11. The selection of woks seems to be all flat-bottomed ones, rather that the more traditional round ones that Quasimodo would likely want. I have one of the latter. Anyone remember the old infomercials for “The Hand-Hammer Wok” promoted by a British guy named Wally? That’s what I have. I use if almost every Sunday for stir-fry and frequently prepare stir-fried vegetables at other times.

  12. So how do people iron the shoulders of ordinary shirts? Do they iron them on the hanger or something?

  13. I’ve no idea in what universe “low-level math course” includes cosets, Galois theory, and quaternions, even for extra credit.

  14. Ted, college Algebra is not high school Algebra. Because I was transferring into a department in the Physical Sciences Division, I was expected to have completed the two beginning series of math courses, Calculus and Algebra. I say beginning because these were also the courses given to the incoming undergrads. There were different levels of those series, sorted for incoming first-years by testing, but understood as meant for non-science students, likely science majors, and likely math majors. The ones I took were the middle option, so perhaps low-level was not the best chosen term. But also these were first sequences for incoming undergrads, so that was what led me to say low-level.

  15. I was in a burger bar once – big sign behind the counter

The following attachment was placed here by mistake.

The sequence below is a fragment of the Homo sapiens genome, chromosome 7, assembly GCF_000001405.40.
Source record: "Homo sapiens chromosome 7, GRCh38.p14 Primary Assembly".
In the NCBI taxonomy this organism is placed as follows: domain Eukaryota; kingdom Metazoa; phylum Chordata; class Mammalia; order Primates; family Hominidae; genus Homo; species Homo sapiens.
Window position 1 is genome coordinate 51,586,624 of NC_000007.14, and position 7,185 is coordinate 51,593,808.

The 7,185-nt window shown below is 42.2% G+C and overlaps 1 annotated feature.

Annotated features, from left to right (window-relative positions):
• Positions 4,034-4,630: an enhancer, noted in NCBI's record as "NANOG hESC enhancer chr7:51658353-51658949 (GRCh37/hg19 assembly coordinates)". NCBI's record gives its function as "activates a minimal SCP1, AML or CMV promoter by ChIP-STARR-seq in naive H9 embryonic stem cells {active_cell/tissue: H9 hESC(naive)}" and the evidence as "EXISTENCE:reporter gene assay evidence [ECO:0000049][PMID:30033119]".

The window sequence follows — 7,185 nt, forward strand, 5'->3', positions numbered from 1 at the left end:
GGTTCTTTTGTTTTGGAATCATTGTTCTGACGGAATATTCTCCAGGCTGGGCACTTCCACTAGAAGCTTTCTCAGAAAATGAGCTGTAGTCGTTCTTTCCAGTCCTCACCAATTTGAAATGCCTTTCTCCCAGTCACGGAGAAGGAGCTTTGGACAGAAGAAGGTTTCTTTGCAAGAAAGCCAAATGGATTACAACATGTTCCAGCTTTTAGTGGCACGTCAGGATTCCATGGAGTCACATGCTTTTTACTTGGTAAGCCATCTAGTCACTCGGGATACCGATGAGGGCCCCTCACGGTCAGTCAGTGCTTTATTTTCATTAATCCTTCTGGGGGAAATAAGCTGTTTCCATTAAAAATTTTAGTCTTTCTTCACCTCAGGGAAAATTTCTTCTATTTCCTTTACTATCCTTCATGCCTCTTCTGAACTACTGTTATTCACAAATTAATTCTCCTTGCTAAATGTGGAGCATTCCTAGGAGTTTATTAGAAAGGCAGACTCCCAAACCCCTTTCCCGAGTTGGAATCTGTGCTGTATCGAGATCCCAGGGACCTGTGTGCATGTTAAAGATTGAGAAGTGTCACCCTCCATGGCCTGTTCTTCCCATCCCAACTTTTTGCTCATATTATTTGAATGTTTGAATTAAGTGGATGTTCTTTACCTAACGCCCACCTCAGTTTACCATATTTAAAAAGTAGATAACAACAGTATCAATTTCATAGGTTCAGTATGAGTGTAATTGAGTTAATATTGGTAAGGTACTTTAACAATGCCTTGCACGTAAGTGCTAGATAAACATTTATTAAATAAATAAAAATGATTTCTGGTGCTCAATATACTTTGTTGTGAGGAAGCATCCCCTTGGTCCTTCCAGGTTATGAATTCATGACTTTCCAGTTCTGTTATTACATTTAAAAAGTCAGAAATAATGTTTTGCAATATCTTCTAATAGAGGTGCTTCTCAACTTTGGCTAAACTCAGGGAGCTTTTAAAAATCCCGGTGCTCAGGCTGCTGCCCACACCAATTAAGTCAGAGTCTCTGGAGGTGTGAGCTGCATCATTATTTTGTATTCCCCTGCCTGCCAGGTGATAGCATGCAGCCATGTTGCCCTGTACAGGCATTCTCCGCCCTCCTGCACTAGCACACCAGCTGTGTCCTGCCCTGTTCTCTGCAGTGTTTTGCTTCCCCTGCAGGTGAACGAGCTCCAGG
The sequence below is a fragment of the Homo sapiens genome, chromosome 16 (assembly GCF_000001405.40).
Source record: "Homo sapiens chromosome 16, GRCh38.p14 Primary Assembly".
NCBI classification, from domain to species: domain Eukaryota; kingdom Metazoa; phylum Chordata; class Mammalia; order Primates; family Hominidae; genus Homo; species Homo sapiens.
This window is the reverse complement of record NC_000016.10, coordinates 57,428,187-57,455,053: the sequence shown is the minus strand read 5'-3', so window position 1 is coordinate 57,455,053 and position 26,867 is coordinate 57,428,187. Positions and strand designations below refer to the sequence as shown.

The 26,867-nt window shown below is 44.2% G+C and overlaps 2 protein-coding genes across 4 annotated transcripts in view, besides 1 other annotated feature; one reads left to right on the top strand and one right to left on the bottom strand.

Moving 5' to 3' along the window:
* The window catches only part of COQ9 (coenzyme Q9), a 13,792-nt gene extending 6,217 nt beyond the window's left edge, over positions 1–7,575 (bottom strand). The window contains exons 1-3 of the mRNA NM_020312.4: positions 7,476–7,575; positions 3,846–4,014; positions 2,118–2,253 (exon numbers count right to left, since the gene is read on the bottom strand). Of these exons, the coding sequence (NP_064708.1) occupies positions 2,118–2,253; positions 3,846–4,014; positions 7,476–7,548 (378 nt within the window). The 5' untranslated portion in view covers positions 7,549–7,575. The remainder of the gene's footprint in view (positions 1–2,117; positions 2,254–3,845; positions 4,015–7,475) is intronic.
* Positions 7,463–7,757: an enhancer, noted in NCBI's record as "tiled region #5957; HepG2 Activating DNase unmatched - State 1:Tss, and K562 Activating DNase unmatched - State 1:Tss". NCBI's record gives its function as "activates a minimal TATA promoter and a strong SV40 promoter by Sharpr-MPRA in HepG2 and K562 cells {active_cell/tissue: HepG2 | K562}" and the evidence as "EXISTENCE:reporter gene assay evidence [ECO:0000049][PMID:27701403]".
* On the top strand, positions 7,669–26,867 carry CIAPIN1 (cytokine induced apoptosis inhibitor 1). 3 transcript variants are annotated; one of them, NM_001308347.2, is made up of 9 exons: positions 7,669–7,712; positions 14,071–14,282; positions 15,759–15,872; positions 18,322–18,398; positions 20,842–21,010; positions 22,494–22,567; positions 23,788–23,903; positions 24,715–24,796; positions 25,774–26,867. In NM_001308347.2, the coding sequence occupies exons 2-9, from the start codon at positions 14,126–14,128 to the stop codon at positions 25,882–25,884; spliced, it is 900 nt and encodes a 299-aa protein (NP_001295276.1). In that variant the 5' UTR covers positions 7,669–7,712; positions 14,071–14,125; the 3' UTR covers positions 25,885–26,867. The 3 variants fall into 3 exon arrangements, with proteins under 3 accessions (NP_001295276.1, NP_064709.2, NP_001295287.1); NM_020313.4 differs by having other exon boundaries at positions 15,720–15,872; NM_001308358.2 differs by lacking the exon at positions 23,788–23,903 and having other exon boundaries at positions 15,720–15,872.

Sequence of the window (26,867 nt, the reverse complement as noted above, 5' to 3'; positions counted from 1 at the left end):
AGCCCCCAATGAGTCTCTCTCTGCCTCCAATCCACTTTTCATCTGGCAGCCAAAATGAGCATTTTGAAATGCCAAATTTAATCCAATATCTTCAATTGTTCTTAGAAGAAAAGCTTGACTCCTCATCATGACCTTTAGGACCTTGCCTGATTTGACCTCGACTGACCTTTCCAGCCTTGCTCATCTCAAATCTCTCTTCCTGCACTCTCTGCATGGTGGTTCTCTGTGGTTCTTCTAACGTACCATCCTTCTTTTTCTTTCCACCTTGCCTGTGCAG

16. We have a Johnson here, in a prominent role. Not only is he aptly named, he has a history of not keeping his zipped away.

  17. There are many artists, including many cartoonists, who don’t use canvas or pen and ink any more but do their art on the computer. Conceivably, autocorrect could affect them.

  18. My great-niece is a budding artist and fashion designer. These days she uses a pad for drawing. I’ve seem some amazing videos of people using art programs, especially Procreate for iOs.

  19. MIB – There are also long thin boards that can be inserted into entire sleeves. You’ll often see them at taylor shops or dry cleaners. The one I had would swing under the back of the regular board when not in use. It’s around here somewhere but I’d probably have to get a permit to excavate for it. I doubt that I’d ever have gotten the Quasimoto one on my own.

  20. And of course that suggests a literary association: “Mr Leopold Bloom ate with relish the inner organs of beasts and fowls.” … And we picture him spooning some kind of pickle or spice relish onto the kidneys.